Cannabis use disorder refers to the diagnosis given to problematic marijuana use. As more and more states continue to legalize marijuana for recreational use, experts warn that addiction rates may increase.
Statistics show that addiction levels have gone up in states that have legalized recreational cannabis, although it remains manageable.
Cases of cannabis use disorder among teens rose from 2.18% to 2.72% in states where recreational marijuana is legal. Cannabis use increased by 26% among adults (above 26 years) in the states that allow recreational use for marijuana.
So what’s cannabis use disorder? What signs and symptoms does it exhibit? And how do you protect yourself from it? Well, read along to learn more.
What is Cannabis Use Disorder?
Despite the continued efforts to legalize cannabis for recreational use in many states, the U.S. Drug Enforcement Administration still classifies cannabis or marijuana as a schedule I drug. Cannabis’s high potential for abuse alongside a lack of standard regulations for medical use is some of the reasons.
While using cannabis doesn’t necessarily cause health problems, sometimes you can become dependent on it. This is what we call a cannabis disorder.
About 5 percent of people aged 12 and above have cannabis use disorder. The case is more prevalent in men than in women. If not treated, this case can affect your ability to handle your daily activities. Regular cannabis use can lead to amotivational syndrome (lack of desire to do something).
As with any other addiction, cannabis addiction develops slowly. It starts with infrequent occasional use, which increases gradually to regular and more frequent use. Since cannabis doesn’t have many observable symptoms, cannabis users tend to smoke it throughout the day.
People continue to use cannabis daily despite experiencing harmful cannabis disorders symptoms. In fact, some continue to take other drugs as well.
Cannabis Disorder Symptoms
Marijuana use is usually associated with mental health issues, such as anxiety disorders and mood changes. That’s why some users find it challenging to discontinue the use of cannabis. Psychiatric comorbidities are common in dependent marijuana users.
Cannabis use disorder is classified among the many substance abuse disorders in the American Psychiatric Association’s Diagnostic and Statistical Manual of Mental Disorders-Fifth Edition (DSM-5). Some of the common symptoms associated with DSM 5 cannabis use disorder include:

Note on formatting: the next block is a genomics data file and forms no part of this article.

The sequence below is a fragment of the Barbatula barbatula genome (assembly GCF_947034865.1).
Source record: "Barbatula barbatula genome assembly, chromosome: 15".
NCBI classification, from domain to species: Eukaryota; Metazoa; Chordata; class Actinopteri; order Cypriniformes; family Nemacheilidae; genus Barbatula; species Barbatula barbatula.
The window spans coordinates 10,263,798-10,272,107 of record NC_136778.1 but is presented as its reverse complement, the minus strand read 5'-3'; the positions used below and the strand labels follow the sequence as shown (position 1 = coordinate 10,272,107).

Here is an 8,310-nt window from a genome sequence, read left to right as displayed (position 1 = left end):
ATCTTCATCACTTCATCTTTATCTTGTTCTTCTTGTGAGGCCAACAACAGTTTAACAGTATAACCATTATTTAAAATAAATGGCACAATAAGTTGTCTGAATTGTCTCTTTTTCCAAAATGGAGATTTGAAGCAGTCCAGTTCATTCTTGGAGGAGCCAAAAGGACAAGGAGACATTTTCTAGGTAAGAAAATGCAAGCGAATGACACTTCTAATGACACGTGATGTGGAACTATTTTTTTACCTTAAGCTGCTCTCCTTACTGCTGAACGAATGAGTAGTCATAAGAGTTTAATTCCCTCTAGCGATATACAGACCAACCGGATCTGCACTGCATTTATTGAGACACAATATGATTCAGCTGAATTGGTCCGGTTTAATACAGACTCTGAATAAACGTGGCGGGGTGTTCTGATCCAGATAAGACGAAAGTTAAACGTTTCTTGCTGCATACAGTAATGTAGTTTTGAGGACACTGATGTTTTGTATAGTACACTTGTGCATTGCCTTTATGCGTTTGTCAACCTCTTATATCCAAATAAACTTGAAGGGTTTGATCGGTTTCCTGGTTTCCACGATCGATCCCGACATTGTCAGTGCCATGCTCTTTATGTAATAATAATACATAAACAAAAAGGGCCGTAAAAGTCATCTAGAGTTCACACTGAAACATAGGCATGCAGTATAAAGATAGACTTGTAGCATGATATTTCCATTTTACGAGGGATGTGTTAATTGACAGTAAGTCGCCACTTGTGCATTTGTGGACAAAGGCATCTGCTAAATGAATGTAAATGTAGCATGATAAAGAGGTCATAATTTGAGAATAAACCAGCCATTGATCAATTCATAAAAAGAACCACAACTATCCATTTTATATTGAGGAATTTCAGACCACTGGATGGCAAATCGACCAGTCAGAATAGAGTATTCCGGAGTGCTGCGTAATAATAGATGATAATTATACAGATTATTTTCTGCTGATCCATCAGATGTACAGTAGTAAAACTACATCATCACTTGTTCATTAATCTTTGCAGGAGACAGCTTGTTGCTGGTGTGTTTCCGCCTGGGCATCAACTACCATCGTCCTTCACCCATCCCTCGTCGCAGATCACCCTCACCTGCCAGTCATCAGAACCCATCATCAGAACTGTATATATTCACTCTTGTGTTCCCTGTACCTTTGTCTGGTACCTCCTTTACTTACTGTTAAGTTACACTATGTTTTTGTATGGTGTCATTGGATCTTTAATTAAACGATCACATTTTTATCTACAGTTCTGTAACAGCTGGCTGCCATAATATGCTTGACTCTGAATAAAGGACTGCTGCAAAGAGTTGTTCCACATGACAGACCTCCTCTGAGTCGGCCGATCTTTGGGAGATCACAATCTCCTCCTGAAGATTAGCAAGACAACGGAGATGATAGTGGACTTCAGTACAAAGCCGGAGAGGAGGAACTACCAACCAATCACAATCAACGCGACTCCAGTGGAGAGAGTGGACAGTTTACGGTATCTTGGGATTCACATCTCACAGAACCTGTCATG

Prolonged cannabis use is known to produce pharmacokinetic and pharmacodynamic changes. Pharmacokinetic refers to the process through which the drug is absorbed, distributed, metabolized, and excreted, while the latter involves how the drug interacts with the target body cells.
To achieve a higher tolerance, a cannabis user might be forced to take higher cannabis doses, reinforcing the body’s metabolic system. This ensures that the drug is efficiently eliminated and enhances the regulation of cannabinoid receptors in the brain.
Decreased reactivity to dopamine has also been associated with cannabis users. It can be due to a dampening of the brain’s reward system and addiction severity or increased negative emotion.
Cannabis enthusiasts can also develop tolerance to THC effects. This is especially common for teenage cannabis users. The tolerance to THC is thought to be caused by changes in the cannabinoid receptor function.
With cannabis use in the U.S. increasing every day, cases of cannabis use disorders are likely to rise. About 9 percent of cannabis users are likely to develop cannabis dependence. While this is a bit lower than that of alcohol, cocaine, heroin, and prescribed anxiolytics, it is slightly higher than that of mescaline, psilocybin, or LSD.
Ideally, between 10 and 20 percent of daily cannabis users are likely to develop dependence.
About half of the people in cannabis treatment have cannabis withdrawal symptoms. These symptoms include depression, irritability, restlessness, disturbed sleep, decreased appetite, gastrointestinal symptoms, and anxiety.
Since cannabis withdrawal syndrome is not life-threatening, some cannabis proponents dismiss its existence. However, the truth is it does exist.
As with any medication, if you use cannabis every day, the body’s natural receptors downregulate in response to prolonged external stimulation. Once this external stimulation is withdrawn, it leaves the body in the lurch. The natural receptors will take time to return to their normal levels. During this time, both the body and brain will be hungry for these chemicals, leading to withdrawal symptoms.
What Causes Cannabis Disorders?